NEW YORK (GenomeWeb) – A C$130 million (US$115 million) gift will bring together three Toronto-based healthcare organizations to create a new research center to improve heart health.
Among the methods that the new center will use are genomic technologies to decode the genetic underpinnings of cardiac disease.
The Hospital for Sick Children (SickKids), the University Health Network, and the University of Toronto today announced the creation of the Ted Rogers Centre for Heart Research, funded by a donation from the Rogers family, the largest private gift ever made to Canadian healthcare, the organizations said.
With facilities at each of the three institutions, the center will bring together research in personalized genomic medicine, stem cells, bioengineering, patient treatment, and disease management under one umbrella.
Michael Apkon, president and CEO of SickKids, said in a statement that the collaboration will have a global impact. “Together we hope to accelerate discovery and cardiac care at an unprecedented pace.”
Research will cover the entire human life span, from childhood through adulthood, with each partner focusing on improving a particular aspect of cardiac health. SickKids will perform genomic studies to reveal the genetic foundations of cardiac disease to better predict it before it occurs and to provide personalized medicine to both children and adults. In 2012 it partnered with Life Technologies, now part of Thermo Fisher Scientific, to establish the Centre for Genetic Medicine, with a goal of sequencing 10,000 pediatric genomes per year.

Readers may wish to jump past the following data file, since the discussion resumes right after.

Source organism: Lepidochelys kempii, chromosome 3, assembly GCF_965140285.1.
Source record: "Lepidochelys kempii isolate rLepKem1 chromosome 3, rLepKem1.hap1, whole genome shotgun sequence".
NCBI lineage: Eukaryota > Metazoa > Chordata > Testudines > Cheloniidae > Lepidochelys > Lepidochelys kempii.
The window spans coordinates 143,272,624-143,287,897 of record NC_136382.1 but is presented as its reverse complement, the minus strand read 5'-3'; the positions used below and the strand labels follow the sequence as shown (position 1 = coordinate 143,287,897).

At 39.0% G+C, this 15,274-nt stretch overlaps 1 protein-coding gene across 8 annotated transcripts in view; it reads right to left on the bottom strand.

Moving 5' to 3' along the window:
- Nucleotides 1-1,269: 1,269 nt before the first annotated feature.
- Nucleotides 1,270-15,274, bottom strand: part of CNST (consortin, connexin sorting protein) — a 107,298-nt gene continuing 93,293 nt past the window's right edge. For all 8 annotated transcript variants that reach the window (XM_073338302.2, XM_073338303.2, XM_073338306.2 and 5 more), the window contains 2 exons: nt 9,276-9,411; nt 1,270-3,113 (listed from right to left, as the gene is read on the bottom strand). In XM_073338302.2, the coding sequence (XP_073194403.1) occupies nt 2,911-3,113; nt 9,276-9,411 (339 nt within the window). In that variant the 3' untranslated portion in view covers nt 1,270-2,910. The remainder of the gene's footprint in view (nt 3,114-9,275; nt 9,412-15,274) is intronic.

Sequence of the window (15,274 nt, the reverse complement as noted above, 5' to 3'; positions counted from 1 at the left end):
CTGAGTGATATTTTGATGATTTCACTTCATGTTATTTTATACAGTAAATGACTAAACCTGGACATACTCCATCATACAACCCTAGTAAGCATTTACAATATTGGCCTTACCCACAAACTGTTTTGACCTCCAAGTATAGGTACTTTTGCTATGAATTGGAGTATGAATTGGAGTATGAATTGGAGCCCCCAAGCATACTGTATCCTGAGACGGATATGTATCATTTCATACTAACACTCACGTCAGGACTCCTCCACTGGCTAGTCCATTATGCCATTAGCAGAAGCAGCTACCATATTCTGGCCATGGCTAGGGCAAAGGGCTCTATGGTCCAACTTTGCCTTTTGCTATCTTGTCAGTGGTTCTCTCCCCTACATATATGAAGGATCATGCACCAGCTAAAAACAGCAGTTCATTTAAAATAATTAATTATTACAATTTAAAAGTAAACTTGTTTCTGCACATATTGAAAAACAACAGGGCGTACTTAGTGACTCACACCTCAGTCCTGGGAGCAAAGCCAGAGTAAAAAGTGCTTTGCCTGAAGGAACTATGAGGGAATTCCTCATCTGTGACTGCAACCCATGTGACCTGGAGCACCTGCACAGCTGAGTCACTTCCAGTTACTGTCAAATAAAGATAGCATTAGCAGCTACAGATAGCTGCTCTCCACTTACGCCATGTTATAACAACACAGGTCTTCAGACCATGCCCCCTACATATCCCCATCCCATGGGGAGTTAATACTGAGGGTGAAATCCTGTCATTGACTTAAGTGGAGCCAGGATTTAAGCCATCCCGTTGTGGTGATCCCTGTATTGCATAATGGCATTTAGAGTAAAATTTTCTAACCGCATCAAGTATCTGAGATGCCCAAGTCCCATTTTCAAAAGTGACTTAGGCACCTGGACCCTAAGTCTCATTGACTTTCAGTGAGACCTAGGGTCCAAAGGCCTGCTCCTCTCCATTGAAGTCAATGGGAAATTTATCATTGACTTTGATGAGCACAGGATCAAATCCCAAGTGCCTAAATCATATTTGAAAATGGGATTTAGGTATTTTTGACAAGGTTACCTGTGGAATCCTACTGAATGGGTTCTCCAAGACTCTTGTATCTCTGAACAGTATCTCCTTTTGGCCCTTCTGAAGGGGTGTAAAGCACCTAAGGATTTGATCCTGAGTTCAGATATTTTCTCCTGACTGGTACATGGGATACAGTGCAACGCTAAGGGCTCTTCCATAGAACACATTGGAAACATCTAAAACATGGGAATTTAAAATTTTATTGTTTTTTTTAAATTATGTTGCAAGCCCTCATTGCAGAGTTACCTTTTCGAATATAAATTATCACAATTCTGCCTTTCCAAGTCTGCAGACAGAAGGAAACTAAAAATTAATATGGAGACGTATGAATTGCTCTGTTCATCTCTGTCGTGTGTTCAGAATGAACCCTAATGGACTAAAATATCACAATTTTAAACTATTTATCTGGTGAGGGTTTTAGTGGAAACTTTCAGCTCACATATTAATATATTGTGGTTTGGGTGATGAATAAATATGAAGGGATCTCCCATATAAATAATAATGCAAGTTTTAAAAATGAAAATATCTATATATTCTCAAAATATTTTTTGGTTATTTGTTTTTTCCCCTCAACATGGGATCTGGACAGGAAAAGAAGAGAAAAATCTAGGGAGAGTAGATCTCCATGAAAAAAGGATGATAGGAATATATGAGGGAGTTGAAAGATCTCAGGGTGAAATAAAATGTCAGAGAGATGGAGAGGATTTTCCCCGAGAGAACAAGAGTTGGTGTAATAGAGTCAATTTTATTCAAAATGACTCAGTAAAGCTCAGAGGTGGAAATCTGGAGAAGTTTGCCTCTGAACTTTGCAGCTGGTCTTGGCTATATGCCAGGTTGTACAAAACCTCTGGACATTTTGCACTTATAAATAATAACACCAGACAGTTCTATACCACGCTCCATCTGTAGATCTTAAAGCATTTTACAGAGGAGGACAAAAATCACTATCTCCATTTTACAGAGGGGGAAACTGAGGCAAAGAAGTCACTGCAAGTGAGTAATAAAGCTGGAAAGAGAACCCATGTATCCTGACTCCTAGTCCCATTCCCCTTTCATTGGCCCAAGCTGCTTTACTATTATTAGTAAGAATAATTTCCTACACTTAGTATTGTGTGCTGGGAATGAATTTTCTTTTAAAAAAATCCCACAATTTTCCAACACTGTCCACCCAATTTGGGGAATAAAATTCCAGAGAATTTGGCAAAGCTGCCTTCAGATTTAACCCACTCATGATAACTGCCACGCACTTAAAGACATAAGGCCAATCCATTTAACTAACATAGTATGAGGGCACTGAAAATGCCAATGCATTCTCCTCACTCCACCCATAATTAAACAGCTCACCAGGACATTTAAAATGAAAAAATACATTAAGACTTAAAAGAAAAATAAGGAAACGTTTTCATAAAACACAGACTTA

University Health Network, applying approaches from bioinformatics, molecular diagnostics, personalized medicine and remote technology, will focus on translating discoveries into advances in healthcare delivery.
The University of Toronto’s Institute for Biomaterials and Biomedical Engineering will apply stem cell technology and novel approaches in cellular and tissue engineering to the cutting-edge science of regenerating heart muscle, coronary vessels, and heart valves. Research at the University of Toronto will also focus on how genetic, cellular, and molecular signaling networks function as the heart develops.
“This exceptionally powerful network of researchers and educators is translating exciting ideas, innovation, and therapies in stem cell research and regenerative medicine into clinical settings where they will address the most challenging problems across the spectrum of heart disease,” Meric Gertler, president of the University of Toronto, said.
The research center will bring together more than 30 expert scientists and clinicians from the three institutions, as well as up to 80 graduate students, postdocs, and clinical fellows.